Fiber Testing Terminology
The graph of a normal distribution, the normal curve, is a bell-shaped curve. Many biological phenomena including animal fiber diameter distributions for single-coated animals, result in data distributed in a close approximation to normal. Hence, statistics applicable to normally distributed populations (mean, standard deviation, and coefficient of variation) are used to define these fiber diameter distributions. The normal curve is symmetric about a vertical center line. This center line passes through the value (the high point of the bell) that is the mean, median and the mode of the distribution. A normal distribution is completely determined when its mean and standard deviation are known.
Approximately sixty-eight percent of all measurements lie within one standard deviation of the mean and approximately 95.0 percent of all measurements lie within two standard deviations of the mean. More than 99.5 percent of all measurements will lie within three standard deviations of the mean.
Fiber Diameter Measurement and Distribution
Fiber diameter is measured in microns. One micron is equal to 1/1,000,000th of a meter or 1/25,400th of one inch. Mean Fiber Diameter (MFD) is in common use internationally. MFD, Standard Deviation (SD) and Coefficient of Variation (CV) all relate to the (approximate) normal distribution of the animal fiber diameters. SD characterizes dispersion of individual measurements around the mean.
In a normal population, 66% of the individual values lie within one SD of the mean, 95% within two SD’s and 99% within 2.6 SD’s. Since SD tends to increase with increasing MFD, some people prefer to use CV (=SD*100/MFD) as a method of comparing variability about different sized means.
Comfort factor is the percentage of fibers over 30 microns subtracted from 100 percent. Ten percent of fibers over 30 microns corresponds to a comfort factor of 90 percent.
Fiber curvature is related to crimp. Average Fiber Curvature (AFC) is determined by the measurement of two millimeter (2mm) snippets in degrees per millimeter (deg/mm). The greater the number of degrees per millimeter, the finer the crimp. For wool, low curvature is described as less than 50 deg/mm, medium curvature as the range of 60-90 deg/mm, and high curvature as greater than100 deg/mm.
Typical values might be illustrated by a 30 micron Crossbred wool fleece with typically low curvature and broader crimp with a frequency of approximately two crimps/cm. In contrast, a 21 micron Merino fleece typically has a medium curvature and a medium crimp with a frequency of approximately four (4) crimps/cm. A 16 micron Superfine Merino fleece typically has a high curvature and a fine crimp with a frequency of approximately seven (7) crimps/cm.
Definition of Medullation
A medullated fiber is an animal fiber that in its original state includes a medulla. A medulla in mammalian hair fibers is the more or less continuous cellular marrow inside the cortical layer in most medium and coarse alpaca fibers. By definition (ASTM), a kemp fiber is a medullated fiber in which the diameter of the medulla is 60% or more of the diameter of the fiber.
Medullation measurement can be performed using either a projection microscope or the OFDA 100. Using IWTO nomenclature, a kemp fiber is classified as an “objectionable fiber” when measured on the OFDA 100. The OFDA100 measures opacity and therefore only white or light colored fibers can be measured. A reasonable assumption is that colored fibers have similar levels of medullated fibers as their white and pastel counterparts.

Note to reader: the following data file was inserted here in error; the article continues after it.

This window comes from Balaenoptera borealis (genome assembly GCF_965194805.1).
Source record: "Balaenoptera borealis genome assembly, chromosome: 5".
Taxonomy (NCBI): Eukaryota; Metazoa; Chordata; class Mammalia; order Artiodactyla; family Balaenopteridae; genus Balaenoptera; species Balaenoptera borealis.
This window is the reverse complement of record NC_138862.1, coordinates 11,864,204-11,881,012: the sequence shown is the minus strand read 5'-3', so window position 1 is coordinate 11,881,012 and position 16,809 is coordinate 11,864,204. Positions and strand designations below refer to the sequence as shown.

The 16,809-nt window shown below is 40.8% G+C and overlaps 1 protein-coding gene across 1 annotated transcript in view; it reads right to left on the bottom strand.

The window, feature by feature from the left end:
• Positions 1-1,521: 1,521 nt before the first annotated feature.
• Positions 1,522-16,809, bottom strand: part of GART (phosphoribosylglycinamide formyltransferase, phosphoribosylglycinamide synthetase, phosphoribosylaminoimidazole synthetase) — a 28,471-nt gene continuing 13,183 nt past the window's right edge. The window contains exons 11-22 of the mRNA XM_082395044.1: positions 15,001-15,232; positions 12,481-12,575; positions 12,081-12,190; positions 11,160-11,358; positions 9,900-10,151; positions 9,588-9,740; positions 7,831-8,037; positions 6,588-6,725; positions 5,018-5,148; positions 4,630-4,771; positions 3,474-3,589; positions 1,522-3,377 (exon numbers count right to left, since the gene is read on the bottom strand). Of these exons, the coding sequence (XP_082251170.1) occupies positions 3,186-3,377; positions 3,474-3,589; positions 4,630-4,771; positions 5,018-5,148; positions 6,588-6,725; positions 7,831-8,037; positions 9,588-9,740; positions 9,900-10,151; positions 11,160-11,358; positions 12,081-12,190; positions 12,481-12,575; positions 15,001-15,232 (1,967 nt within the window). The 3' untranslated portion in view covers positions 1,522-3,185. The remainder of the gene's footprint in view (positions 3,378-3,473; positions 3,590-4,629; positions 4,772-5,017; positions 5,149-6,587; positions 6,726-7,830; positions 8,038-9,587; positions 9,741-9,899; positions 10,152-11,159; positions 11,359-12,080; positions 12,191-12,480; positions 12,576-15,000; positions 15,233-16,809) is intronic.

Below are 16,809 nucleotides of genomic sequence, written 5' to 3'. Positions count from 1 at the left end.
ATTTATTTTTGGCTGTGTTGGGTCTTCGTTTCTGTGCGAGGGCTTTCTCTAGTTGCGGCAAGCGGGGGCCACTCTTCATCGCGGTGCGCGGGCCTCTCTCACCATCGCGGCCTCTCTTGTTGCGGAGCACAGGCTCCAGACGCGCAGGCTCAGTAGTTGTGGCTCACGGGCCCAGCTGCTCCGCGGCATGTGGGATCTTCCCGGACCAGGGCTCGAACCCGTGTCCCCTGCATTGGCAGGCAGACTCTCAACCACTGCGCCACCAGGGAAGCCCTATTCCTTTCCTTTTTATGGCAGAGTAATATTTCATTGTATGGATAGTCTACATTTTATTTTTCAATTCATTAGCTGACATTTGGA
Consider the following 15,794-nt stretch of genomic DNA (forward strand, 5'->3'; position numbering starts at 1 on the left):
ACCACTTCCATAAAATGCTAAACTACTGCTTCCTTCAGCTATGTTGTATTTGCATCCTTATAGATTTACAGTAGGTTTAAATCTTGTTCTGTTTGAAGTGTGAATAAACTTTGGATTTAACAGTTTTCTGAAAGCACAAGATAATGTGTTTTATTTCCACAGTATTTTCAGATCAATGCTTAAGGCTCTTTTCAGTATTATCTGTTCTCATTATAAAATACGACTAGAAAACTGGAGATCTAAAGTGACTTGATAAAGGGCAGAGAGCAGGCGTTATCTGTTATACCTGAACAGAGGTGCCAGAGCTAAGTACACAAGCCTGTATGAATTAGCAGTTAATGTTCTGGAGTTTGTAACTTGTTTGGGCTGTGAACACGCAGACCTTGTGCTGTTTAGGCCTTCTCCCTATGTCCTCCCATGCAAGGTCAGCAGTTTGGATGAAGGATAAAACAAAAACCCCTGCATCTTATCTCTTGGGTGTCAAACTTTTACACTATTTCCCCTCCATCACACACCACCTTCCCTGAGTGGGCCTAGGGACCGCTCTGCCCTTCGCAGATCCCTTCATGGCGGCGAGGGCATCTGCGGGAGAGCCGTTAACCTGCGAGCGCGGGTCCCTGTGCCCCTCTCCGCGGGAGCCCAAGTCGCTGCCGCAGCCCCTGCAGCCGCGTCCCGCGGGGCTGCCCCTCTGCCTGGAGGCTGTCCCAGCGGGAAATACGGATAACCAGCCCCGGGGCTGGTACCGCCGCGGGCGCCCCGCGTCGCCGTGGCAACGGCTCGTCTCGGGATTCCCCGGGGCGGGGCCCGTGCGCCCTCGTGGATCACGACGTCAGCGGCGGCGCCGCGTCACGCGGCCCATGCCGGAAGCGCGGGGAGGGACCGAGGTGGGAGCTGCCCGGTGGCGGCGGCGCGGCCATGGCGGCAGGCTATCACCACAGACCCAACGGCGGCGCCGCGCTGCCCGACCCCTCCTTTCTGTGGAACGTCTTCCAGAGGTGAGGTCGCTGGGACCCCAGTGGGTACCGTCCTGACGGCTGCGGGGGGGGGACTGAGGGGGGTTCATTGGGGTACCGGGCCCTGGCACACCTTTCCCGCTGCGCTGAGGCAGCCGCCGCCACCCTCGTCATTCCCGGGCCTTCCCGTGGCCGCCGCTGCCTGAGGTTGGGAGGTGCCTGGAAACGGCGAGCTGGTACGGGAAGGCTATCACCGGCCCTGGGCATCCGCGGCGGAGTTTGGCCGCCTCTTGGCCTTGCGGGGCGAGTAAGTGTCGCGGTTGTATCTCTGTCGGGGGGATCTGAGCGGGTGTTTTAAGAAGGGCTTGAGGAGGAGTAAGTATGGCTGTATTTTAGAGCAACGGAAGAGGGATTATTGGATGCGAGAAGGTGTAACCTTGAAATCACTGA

This number (expressed in microns) provides an estimate of the performance of the sample when it is spun into yarn by combining the measured mean fiber diameter (MFD) and the measured coefficient of variation (CV). The original theory comes from Martindale, but the formula used comes from Butler and Dolling and normalizes the equation so that the spinning fineness is the same as the MFD when the CV is 24%.
Length & Strength
Length is measured in millimeters (mm) and the reported measurements readjusted to an annual growth period. Strength is measured in Newtons/kilotex (N/ktex) and is the force (measured in Newtons) required to break a staple of a given thickness (measured in kilotex). On the earth’s surface, one kilogram exerts a force of 9.8 Newtons (= 1kg * acceleration due to gravity measured in meters/second2). Kilotex indicates thickness in terms of mass per unit length expressed as kg/km.
Intrinsically, alpaca fibers appear to be very strong, an average of 50 N/ktex or better is not unusual. From a processing point of view, a mean staple strength greater than 30 N/ktex is considered adequate for pro-cessing wool on today’s high-speed equipment.
Resistance to Compression
The resistance to compression (RTC) of alpaca fibers is measured in kilopascals (Kpa). A pascal (Pa) is a unit of pressure equivalent to the force of one Newton per square meter. In the commercial sector, RTC values >11 kPa are considered high, 8 to 11 kPa medium, and <8>
Position of Break
Truly sound fibers break in the middle section of the staple. Intrinsically, alpaca fibers appear to be very strong, in the 50 N/ktex range. A mean staple strength greater than 30 N/ktex is considered adequate for processing wool on today’s high-speed equipment.
Yield is based on bone-dry, extractives-free wool (alpaca) fiber or wool (alpaca) base (WB). Many different “commercial” yields are used in the international marketing of wool fibers. These are values calculated to predict the amount of clean fiber obtained after commercial scouring and/or after combing. Allowances are typically made for grease, ash, vegetable matter, and moisture. Various percentages of moisture are added in these calculations of commercial yield, which in some cases (very clean wool or some alpaca yields) may result in the clean yield exceeding 100%.